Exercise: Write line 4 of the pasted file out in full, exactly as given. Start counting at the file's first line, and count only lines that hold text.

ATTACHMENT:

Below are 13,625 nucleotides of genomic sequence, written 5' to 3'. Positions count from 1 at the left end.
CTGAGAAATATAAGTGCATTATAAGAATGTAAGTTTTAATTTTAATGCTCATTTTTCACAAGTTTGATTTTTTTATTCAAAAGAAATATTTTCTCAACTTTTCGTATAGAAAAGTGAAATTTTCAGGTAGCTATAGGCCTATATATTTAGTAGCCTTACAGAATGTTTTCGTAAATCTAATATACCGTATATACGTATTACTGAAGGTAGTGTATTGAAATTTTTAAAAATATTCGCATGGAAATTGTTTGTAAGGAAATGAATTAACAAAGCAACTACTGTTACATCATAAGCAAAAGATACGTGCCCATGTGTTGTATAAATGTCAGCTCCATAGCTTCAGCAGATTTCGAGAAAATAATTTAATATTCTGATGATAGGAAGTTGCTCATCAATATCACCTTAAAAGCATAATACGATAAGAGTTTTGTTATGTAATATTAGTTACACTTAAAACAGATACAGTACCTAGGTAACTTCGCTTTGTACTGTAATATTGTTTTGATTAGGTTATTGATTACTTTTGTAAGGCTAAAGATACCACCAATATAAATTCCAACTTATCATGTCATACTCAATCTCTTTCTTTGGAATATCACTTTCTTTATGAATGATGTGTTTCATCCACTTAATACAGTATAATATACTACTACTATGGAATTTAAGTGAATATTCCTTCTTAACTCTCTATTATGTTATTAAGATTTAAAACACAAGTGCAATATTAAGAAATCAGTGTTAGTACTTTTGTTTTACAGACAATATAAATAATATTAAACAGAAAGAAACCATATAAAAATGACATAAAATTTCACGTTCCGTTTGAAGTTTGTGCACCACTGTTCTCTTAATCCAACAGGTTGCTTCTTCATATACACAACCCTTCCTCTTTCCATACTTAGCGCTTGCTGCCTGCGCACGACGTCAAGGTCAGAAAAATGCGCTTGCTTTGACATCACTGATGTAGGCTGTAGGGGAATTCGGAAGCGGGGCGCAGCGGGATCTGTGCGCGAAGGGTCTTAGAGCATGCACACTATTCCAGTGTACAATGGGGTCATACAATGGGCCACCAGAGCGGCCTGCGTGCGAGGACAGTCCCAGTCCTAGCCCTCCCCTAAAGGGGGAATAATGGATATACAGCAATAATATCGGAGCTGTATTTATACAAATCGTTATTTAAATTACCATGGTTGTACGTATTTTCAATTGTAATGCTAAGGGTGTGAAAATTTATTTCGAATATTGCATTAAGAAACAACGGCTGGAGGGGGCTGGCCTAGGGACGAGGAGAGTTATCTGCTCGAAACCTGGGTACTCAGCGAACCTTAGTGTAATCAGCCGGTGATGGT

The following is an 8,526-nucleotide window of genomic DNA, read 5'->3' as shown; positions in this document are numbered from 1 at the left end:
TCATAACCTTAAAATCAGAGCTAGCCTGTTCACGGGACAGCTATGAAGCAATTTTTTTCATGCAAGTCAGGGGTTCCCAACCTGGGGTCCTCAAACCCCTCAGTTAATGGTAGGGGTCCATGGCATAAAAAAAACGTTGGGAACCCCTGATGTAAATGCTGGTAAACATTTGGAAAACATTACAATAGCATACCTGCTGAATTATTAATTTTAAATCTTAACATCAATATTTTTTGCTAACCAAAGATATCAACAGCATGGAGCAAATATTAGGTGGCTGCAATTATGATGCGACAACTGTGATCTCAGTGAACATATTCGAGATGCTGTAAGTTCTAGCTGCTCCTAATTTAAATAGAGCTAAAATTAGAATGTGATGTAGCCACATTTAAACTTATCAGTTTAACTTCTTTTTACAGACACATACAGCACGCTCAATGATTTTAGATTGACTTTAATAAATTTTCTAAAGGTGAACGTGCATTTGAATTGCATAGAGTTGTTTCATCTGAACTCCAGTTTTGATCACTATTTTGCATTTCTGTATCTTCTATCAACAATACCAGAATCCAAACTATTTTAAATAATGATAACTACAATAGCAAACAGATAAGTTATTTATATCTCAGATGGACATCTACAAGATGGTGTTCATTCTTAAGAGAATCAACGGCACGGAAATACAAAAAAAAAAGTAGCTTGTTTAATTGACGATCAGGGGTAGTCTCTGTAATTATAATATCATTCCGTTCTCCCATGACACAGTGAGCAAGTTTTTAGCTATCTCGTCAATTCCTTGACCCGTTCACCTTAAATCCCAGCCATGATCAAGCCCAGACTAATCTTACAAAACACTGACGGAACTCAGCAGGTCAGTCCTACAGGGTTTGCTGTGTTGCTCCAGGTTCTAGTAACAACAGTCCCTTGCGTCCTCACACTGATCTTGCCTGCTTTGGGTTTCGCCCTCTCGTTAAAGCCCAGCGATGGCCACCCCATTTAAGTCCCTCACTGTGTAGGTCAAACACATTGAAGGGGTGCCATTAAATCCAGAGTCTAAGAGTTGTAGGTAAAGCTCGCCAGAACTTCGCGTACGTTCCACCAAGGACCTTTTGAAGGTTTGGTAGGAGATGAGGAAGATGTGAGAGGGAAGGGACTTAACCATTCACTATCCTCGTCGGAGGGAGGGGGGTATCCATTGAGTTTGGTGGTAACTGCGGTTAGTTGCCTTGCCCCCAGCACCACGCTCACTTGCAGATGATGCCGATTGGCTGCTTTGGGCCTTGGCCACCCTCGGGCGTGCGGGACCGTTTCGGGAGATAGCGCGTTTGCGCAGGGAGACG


TCATAACCTTAAAATCAGAGCTAGCCTGTTCACGGGACAGCTATGAAGCAATTTTTTTCATGCAAGTCAGGGGTTCCCAACCTGGGGTCCTCAAACCCCTCAGTTAATGGTAGGGGTCCATGGCATAAAAAAAACGTTGGGAACCCCTGATGTAAATGCTGGTAAACATTTGGAAAACATTACAATAGCATACCTGCTGAATTATTAATTTTAAATCTTAACATCAATATTTTTTGCTAACCAAAGATATCAACAGCATGGAGCAAATATTAGGTGGCTGCAATTATGATGCGACAACTGTGATCTCAGTGAACATATTCGAGATGCTGTAAGTTCTAGCTGCTCCTAATTTAAATAGAGCTAAAATTAGAATGTGATGTAGCCACATTTAAACTTATCAGTTTAACTTCTTTTTACAGACACATACAGCACGCTCAATGATTTTAGATTGACTTTAATAAATTTTCTAAAGGTGAACGTGCATTTGAATTGCATAGAGTTGTTTCATCTGAACTCCAGTTTTGATCACTATTTTGCATTTCTGTATCTTCTATCAACAATACCAGAATCCAAACTATTTTAAATAATGATAACTACAATAGCAAACAGATAAGTTATTTATATCTCAGATGGACATCTACAAGATGGTGTTCATTCTTAAGAGAATCAACGGCACGGAAATACAAAAAAAAAAGTAGCTTGTTTAATTGACGATCAGGGGTAGTCTCTGTAATTATAATATCATTCCGTTCTCCCATGACACAGTGAGCAAGTTTTTAGCTATCTCGTCAATTCCTTGACCCGTTCACCTTAAATCCCAGCCATGATCAAGCCCAGACTAATCTTACAAAACACTGACGGAACTCAGCAGGTCAGTCCTACAGGGTTTGCTGTGTTGCTCCAGGTTCTAGTAACAACAGTCCCTTGCGTCCTCACACTGATCTTGCCTGCTTTGGGTTTCGCCCTCTCGTTAAAGCCCAGCGATGGCCACCCCATTTAAGTCCCTCACTGTGTAGGTCAAACACATTGAAGGGGTGCCATTAAATCCAGAGTCTAAGAGTTGTAGGTAAAGCTCGCCAGAACTTCGCGTACGTTCCACCAAGGACCTTTTGAAGGTTTGGTAGGAGATGAGGAAGATGTGAGAGGGAAGGGACTTAACCATTCACTATCCTCGTCGGAGGGAGGGGGGTATCCATTGAGTTTGGTGGTAACTGCGGTTAGTTGCCTTGCCCCCAGCACCACGCTCACTTGCAGATGATGCCGATTGGCTGCTTTGGGCCTTGGCCACCCTCGGGCGTGCGGGACCGTTTCGGGAGATAGCGCGTTTGCGCAGGGAGACG